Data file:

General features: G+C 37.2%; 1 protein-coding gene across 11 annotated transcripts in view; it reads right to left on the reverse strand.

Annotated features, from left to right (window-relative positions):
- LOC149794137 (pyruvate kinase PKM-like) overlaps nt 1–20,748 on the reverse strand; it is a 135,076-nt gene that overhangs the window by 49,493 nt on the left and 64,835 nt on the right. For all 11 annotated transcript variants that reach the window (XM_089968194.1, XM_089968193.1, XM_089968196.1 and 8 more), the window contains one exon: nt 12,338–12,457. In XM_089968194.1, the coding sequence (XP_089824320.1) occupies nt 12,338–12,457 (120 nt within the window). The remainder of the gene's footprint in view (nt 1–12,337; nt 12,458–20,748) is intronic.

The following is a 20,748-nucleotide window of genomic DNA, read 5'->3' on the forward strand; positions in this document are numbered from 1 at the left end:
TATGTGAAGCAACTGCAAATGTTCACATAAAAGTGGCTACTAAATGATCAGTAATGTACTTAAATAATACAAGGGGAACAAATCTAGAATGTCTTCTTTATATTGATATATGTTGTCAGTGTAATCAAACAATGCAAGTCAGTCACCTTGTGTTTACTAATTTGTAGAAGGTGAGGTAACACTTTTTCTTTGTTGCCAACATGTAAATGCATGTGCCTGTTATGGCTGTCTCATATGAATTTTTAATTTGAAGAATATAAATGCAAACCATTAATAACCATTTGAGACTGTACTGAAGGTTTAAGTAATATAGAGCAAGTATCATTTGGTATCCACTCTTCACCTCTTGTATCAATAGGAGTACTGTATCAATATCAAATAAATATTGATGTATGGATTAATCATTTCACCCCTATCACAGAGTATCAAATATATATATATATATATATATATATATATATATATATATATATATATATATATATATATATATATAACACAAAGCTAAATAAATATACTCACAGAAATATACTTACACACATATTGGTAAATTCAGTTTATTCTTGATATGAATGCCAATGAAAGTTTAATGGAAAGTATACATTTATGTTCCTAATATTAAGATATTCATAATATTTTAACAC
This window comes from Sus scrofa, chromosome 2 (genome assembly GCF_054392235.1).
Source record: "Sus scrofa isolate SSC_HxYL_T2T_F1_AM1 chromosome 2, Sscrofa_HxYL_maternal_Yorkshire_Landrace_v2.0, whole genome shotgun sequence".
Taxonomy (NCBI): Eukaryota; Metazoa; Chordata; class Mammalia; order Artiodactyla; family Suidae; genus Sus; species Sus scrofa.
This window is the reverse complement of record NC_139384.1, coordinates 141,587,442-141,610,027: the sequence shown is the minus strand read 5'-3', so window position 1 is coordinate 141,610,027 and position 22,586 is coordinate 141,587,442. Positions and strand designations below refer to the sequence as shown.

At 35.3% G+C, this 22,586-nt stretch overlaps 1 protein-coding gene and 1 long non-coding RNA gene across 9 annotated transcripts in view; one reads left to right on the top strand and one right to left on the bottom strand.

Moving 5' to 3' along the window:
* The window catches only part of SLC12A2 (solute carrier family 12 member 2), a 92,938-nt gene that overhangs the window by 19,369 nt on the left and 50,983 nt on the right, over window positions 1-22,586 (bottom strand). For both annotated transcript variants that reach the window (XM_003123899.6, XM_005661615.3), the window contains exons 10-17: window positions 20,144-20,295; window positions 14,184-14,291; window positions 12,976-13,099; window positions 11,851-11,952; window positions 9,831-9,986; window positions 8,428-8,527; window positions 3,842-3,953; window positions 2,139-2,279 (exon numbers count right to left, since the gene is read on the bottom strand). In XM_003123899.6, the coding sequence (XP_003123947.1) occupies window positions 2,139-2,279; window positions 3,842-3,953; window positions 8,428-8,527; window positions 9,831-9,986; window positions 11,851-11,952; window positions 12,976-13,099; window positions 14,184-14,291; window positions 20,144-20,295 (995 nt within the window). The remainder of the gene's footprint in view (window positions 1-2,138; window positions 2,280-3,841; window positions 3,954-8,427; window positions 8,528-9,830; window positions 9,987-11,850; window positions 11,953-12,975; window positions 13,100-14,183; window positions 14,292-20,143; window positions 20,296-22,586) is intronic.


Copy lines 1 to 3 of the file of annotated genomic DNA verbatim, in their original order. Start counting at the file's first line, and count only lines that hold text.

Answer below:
General features: G+C 37.2%; 1 protein-coding gene across 11 annotated transcripts in view; it reads right to left on the reverse strand.

Annotated features, from left to right (window-relative positions):
- LOC149794137 (pyruvate kinase PKM-like) overlaps nt 1–20,748 on the reverse strand; it is a 135,076-nt gene that overhangs the window by 49,493 nt on the left and 64,835 nt on the right. For all 11 annotated transcript variants that reach the window (XM_089968194.1, XM_089968193.1, XM_089968196.1 and 8 more), the window contains one exon: nt 12,338–12,457. In XM_089968194.1, the coding sequence (XP_089824320.1) occupies nt 12,338–12,457 (120 nt within the window). The remainder of the gene's footprint in view (nt 1–12,337; nt 12,458–20,748) is intronic.